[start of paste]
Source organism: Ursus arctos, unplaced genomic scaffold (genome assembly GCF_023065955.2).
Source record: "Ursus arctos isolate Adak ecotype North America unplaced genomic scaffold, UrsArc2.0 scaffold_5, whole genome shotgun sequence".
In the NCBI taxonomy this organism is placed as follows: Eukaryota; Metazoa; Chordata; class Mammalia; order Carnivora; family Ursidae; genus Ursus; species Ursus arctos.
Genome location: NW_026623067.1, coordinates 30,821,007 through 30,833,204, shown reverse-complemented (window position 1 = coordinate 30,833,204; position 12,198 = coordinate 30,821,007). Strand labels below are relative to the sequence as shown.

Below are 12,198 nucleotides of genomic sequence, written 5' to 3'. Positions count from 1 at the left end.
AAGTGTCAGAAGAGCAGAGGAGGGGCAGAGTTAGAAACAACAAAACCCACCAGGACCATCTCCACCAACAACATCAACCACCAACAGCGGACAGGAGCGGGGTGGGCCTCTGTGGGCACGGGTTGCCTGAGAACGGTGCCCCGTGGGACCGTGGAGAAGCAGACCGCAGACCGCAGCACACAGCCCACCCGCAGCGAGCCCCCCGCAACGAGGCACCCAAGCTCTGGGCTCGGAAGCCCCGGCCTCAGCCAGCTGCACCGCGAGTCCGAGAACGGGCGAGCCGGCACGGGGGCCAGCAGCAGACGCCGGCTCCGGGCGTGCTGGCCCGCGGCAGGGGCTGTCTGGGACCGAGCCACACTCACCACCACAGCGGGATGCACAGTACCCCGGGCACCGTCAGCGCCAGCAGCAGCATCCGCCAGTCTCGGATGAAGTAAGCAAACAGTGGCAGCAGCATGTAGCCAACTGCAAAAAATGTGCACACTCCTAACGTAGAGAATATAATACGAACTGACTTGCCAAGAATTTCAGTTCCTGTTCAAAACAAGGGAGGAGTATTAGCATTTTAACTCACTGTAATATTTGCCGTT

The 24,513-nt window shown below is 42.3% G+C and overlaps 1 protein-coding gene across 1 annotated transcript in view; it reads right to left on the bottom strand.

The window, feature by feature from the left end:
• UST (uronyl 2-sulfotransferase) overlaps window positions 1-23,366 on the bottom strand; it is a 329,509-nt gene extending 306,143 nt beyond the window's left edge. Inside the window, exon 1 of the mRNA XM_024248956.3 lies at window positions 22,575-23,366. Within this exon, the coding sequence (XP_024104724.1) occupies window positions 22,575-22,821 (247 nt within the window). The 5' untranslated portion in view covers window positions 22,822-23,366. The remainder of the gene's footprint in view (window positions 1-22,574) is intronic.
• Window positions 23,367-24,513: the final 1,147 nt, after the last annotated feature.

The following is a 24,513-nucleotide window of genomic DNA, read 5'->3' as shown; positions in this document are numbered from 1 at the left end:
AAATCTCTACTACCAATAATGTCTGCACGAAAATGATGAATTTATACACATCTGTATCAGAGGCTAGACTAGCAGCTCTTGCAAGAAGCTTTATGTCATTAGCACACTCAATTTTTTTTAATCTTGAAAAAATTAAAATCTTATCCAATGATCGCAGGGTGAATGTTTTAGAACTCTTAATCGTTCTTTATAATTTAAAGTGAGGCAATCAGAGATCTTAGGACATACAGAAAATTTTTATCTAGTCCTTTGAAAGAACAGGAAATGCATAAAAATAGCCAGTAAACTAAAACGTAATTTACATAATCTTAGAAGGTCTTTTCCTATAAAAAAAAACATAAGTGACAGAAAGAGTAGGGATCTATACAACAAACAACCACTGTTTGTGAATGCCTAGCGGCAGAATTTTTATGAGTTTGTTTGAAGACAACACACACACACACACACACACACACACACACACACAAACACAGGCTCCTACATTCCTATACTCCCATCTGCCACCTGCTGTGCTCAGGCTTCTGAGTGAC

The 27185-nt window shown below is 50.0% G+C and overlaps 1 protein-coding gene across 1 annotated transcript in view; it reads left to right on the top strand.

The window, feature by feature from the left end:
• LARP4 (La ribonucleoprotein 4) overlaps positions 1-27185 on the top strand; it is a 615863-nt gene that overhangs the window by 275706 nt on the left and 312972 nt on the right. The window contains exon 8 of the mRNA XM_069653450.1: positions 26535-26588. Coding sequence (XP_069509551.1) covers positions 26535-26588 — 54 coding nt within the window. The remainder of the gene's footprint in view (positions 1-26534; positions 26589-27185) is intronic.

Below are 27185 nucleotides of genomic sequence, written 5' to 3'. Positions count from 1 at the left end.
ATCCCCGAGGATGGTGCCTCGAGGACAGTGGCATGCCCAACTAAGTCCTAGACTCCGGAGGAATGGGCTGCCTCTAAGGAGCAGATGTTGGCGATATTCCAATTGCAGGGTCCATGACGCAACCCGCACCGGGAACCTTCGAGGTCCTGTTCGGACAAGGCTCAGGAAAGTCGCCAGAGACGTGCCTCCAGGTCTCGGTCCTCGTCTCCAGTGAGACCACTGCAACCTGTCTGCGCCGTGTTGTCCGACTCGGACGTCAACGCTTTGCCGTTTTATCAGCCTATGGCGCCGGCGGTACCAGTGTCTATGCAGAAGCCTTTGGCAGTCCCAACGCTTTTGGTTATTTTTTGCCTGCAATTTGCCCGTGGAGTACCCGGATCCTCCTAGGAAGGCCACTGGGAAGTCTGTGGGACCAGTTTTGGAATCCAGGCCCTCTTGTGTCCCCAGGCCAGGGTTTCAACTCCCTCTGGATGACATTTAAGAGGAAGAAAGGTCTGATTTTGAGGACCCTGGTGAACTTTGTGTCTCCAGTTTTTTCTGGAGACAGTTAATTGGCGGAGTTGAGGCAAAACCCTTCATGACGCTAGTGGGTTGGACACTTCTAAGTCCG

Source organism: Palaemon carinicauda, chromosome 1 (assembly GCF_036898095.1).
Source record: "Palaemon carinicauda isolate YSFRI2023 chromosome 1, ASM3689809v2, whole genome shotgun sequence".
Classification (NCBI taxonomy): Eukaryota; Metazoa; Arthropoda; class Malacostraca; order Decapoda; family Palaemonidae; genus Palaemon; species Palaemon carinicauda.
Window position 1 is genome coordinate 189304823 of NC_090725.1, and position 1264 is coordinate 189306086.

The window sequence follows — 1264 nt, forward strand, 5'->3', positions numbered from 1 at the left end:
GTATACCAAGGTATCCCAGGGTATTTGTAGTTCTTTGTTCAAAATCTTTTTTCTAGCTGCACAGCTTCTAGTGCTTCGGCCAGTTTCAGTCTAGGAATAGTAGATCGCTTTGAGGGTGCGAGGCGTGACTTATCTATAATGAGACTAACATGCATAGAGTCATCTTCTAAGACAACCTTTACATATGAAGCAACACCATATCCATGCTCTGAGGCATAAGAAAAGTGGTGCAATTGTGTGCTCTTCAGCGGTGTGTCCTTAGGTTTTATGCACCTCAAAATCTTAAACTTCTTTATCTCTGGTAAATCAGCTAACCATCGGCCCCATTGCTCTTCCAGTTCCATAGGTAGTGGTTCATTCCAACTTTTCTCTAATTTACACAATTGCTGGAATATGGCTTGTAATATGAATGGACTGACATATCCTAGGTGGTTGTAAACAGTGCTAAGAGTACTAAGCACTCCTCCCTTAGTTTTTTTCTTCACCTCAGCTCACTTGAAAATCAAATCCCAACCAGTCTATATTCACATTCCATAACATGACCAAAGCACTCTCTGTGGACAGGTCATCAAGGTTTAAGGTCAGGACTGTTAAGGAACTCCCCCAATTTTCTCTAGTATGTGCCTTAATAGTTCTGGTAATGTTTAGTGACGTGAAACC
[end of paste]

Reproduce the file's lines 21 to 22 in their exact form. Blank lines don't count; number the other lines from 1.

Window position 1 is genome coordinate 189304823 of NC_090725.1, and position 1264 is coordinate 189306086.

The window sequence follows — 1264 nt, forward strand, 5'->3', positions numbered from 1 at the left end: